College Football

ACC not big BCS player

Staff WriterNovember 17, 2011 

Against all historical odds, Oklahoma State, a program that hasn't won an outright conference title since 1948, is two wins away from playing for the national title.

If the Cowboys (10-0), second in this week's BCS rankings, finish unbeaten and get to New Orleans for the Jan. 9 title game, it will be the second straight season a relatively random team has risen from within the Bowl Championship Series power structure from seemingly out of nowhere. The Cowboys, proud winners of the Missouri Valley Conference 63 years ago, follow in the footsteps of Oregon, last year's BCS runner-up.

The ACC, meanwhile - a power conference with plenty of random teams, currently residing nowhere - can't seem to crack the BCS code, and it's not because the conference doesn't have any teams whose names start with the letter "O."

Beyond extremely generous benefactors, Nike CEO Phil Knight in the case of Oregon and energy magnate T. Boone Pickens in the case of Oklahoma State, the upstart programs share other common traits: relatively easy access to two of the most important recruiting areas in the country and an innovative offense.

Geography counts

Motivation and strategy matter, but talent ultimately wins in college football. In the BCS era, three recruiting areas have fueled the title-game participants: Florida, Texas and California.

Eighteen of the 26 teams who have played for the BCS title have had deep connections to those three areas, 21 if you count Ohio State's modest Florida pipeline.

The teams that have won without hammering those three key regions are Auburn (2010), Alabama (2009), LSU (2007 and 2004) and Tennessee (1998). You'll notice three things about those programs:

They all reside in the same conference (SEC).

They all have history on their side.

They all have established recruiting pipelines in their respective states.

Most importantly, those SEC schools don't lose as many in-state recruits to out-of-state programs, which is one of the biggest problems the ACC has.

There are nine Football Bowl Subdivision programs in Virginia, North Carolina and South Carolina, with another half-dozen of the best Football Championship Series programs in the country also in those three states. That's a lot of mouths to feed, without the volume of recruits that is being produced in Florida, Texas or California.

Even with Florida State and Miami in the state of Florida, the ACC doesn't control the state. There are seven in-state programs in Florida, and every traditional power from outside the state is poaching its talent, especially SEC programs.

Oklahoma State coach Mike Gundy is following the same formula that led Texas and Oklahoma to the BCS promised land - recruit in Texas and recruit in-state. Eleven of the Cowboys' 22 starters are from Texas, 10 from Oklahoma.

There are only so many great players in any particular recruiting area - even Texas - but there are more good players there, as the BCS record shows (BCS titles for Texas in '05, Oklahoma in '00 and four other title game appearances between them), to build the foundation of a championship roster.

Oregon, with its Pac-12 affiliation and geographic proximity, gets its share of California talent, and the same recruiting-by-numbers premise applies in California as it does in Texas.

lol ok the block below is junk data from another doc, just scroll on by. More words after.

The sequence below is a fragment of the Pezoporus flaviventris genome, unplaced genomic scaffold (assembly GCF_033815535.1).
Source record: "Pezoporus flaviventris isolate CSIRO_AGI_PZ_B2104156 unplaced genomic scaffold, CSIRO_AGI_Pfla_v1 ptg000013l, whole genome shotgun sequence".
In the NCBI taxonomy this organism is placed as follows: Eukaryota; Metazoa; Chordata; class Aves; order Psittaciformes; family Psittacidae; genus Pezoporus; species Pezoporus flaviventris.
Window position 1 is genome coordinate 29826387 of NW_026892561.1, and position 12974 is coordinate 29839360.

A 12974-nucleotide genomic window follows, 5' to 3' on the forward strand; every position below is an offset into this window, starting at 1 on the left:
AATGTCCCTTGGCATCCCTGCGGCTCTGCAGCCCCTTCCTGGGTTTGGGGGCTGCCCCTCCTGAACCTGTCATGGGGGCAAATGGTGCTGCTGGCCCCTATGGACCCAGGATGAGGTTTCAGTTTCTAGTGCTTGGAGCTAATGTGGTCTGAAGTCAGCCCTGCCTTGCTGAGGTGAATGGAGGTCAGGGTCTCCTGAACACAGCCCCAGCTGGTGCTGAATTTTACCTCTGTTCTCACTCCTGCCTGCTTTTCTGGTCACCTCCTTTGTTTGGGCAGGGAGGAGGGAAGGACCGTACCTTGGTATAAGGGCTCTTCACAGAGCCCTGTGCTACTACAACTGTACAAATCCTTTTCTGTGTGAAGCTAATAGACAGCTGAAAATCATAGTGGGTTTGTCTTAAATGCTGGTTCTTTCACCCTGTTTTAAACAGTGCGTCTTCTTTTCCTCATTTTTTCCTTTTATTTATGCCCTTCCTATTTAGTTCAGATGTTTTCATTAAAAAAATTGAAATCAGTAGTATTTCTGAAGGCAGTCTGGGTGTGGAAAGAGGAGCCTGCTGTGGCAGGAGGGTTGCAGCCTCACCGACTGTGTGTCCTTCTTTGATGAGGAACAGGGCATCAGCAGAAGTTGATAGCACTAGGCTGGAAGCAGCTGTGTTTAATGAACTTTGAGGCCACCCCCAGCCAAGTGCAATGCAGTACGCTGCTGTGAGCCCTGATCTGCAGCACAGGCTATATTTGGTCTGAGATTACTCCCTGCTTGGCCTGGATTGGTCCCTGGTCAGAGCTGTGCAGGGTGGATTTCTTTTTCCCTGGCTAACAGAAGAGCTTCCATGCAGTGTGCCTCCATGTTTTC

Eleven players from the Golden State started for the Ducks in the title game last year. And their two most important players, quarterback Darron Thomas and running back LaMichael James, are from, you guessed it, Texas.

Oregon's last five recruiting classes were rated better than Oklahoma State's but were not necessarily considered elite, other than its 2007 class.

ACC slow to spread

From 2006 to 2009, Oklahoma State went 7-6, 7-6, 9-4 and 9-4. Frankly, the Cowboys weren't much better than middle-of-the-road ACC teams such as Boston College, Maryland, Clemson, Georgia Tech or Miami.

Then before the 2010 season, Gundy hired offensive coordinator Dana Holgorsen, who brought in a version of the spread offense from Houston, via Texas Tech. The wins picked up soon after.

The Cowboys went 11-2 last season, which they hadn't done since Barry Sanders was on campus more than 20 years ago. Holgorsen's up-tempo scheme, popularized by former Texas Tech coach Mike Leach, jump-started the Cowboys from 56th in scoring offense in 2009 to third in the country.

The No. 1 scoring offense last year? That would be Oregon, with a similar hurry-up scheme devised by Chip Kelly.

Holgorsen left for West Virginia before this season, but a variation of his scheme remains in Stillwater, Okla. The Cowboys rank second in the country in scoring this season (at 51.7 points per game), followed by Oregon (46.7), which is 9-1 and fourth in the BCS standings.

The ACC, which ushered in a wave of NFL coaching retreads and unproven defensive-minded assistants in the early 2000s, was slow to embrace the spread offense and still is, with the notable exception of Clemson.

Clemson hired coordinator Chad Morris from Tulsa before this season. Morris was a successful high school coach in the state of Texas. Under Morris, Clemson has seen its fortunes turn from 6-7 record a year ago, to 9-1 and No. 8 in the BCS standings.

The Tigers, 14th in scoring offense, are the only ACC team in the top 15 in that category (up from 86th last year). They're also the only ones in the ACC consistently playing at a high tempo in a spread offense.

Maybe if the Tigers change their name to "Olemson" next season ...

Giglio: 919-829-8938

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